back to article UK's big-spender councils shovel IT workers into a skip

A number of the UK's largest councils have significantly cut their IT workforce in recent years, according to local government figures. According to figures published in response to freedom of information requests by Guardian Government Computing by some of the highest spending local authorities on IT in the UK, several …


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  1. Zog The Undeniable

    Wiltshire figures

    They went unitary in 2009 and took on the workload of the former district councils, hence the increase in numbers.

  2. Will99

    Serious contradiction of figures

    The government (and training bodies talking up the market?) say we need 1000's of IT workers yet the jobs are declining mainly due to off-shoring.

    1. Gordon 10

      Re: Serious contradiction of figures

      For the purposes of accuracy most of the jobs mentioned were Outsourced NOT (necessarily)Offshored.

      Now Im sure some were both - but the fact that most were done under Tupe and done less than 3 years ago suggests most are still in the UK. This is backed up by the re-hirings noted for those councils that have increased IT staff.

      I have as many problems with offshoring as the next Reg reader - but I also have a problem with knee-jerk conclusions that are not supported by the data or a link. Lets not paint the picture blacker than it is.

      1. Dare to Think

        Re: Serious contradiction of figures

        Well, Gordon 10, offshoring has been much a buzzword like "leverage, ecosystem, and agile" Back in the good ol'days (2003 - 2007) companies were eager to jump on that bandwagon and offshore the call centre to South Africa, manufacturing to China, HR and IT to India, and accounting to the Philippines. And our good politicians believed the story of "we no find skilled labour 'ere in da UK".

        Ensuring long term intellectual capital? Building a broad skill base? Training up skilled labour? Generating wealth? Not at all.

        Germany's long term success comes from keeping their engineering base and therewith their intellectual capital within, well, Germany. They are able to provide their young people at least some hope with apprenticeships and savings and loan schemes for their first house.

        The perspective we provide to our young people are stacking shelfs in a supermarket - if they are lucky, and that job is not taken by a guy from Russia.

        I ask every reader, who is the loser, when there is a non-EU company, taking over that IT service contract, fires people and offshores highly skilled jobs, and channels the profits out of this venture again offshore to avoid UK tax?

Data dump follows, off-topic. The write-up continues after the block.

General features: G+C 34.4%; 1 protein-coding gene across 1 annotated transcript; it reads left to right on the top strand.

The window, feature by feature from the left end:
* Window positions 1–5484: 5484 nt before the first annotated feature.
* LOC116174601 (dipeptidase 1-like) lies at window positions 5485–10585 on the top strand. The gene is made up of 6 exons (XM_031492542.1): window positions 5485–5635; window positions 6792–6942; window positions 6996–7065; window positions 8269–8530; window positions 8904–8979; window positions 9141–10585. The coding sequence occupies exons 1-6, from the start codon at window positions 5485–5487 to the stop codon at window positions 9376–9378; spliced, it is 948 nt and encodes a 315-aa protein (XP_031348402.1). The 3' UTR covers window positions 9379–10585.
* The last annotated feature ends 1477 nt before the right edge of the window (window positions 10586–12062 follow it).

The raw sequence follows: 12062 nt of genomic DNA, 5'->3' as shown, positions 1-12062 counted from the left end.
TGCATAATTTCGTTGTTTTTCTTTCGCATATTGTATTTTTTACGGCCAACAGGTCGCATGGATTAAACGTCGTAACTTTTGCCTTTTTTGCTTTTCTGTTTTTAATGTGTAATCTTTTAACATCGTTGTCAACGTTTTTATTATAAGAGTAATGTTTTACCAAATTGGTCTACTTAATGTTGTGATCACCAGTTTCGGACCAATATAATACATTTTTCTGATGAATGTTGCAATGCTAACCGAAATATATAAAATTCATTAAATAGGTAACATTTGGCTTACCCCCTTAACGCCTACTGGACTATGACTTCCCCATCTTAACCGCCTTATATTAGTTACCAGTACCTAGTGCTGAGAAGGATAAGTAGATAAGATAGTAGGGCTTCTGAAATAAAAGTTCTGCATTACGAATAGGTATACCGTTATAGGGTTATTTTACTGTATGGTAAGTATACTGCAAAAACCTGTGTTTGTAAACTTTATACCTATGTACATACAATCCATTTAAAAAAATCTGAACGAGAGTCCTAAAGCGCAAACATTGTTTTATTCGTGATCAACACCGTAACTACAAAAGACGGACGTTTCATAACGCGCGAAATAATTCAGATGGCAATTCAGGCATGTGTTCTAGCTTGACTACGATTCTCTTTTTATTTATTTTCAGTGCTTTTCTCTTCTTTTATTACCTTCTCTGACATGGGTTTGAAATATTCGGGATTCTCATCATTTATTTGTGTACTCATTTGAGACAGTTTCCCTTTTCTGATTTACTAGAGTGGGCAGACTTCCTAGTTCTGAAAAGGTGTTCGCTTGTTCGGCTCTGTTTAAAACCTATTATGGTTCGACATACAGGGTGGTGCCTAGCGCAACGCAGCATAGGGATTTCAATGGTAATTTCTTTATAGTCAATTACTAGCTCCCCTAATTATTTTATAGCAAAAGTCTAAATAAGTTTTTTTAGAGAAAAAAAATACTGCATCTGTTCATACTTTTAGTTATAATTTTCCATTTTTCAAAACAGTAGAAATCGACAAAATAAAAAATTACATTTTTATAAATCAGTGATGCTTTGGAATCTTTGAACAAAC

Do our politicians tax outsourced or ICT-abused jobs? Not at all.

        Is there an insourcing move right now? Yes, to the companies' branch in Hungary, or Lithuania.

        1. Anonymous Coward

          Re: Serious contradiction of figures

          I downvoted this because it's written by someone who believes they are 'daring to think' and yet it's nothing more than a facile regurgitation of well known issues. If you really want to 'dare to think' then propose a viable solution that you can sell to the decision makers.

  3. Anonymous Coward
    Anonymous Coward

    Dysfunction is coming

    As people here know, and West Sussex County will probably find out in due course, interleaving the outsourced services with dedicated services that are still internal, will unleash a headache that can't be measured in salary costs; especially when you're dealing with a certain, large, un-named outsourcing company.

    Give it a few years and it will all be in-house again. A few councillors will have resigned and the papers will enjoy some rather meaty headlines. It is just a shame that they don't learn from history and keep making the same mistakes.

    1. Colin Millar

      Re: Dysfunction is coming

      In-house again - not a chance. The move in local government has been constant over the past 2 decades at least and there is no reason to think that there is any political will in any of the political groups to move back to large centralised infrastructure services. Quite simply - it would cost a huge amount to recentralise such a service once it has moved out and even if that kind of dosh were ever again available it would get spent on more high profile areas.

      You need to remember that in politics just because something is broken doesn't mean it will get fixed.

    2. MrZoolook

      Re: Dysfunction is coming

      I'd ring up and give them a piece of my mind...if only I had a translator to hand!

  4. PeterM42

    More Jobs Going Overseas... doubt.

    All so this country can add to it's benefits bill by having to pay dole money to redundant workers and boost the Indian economy.


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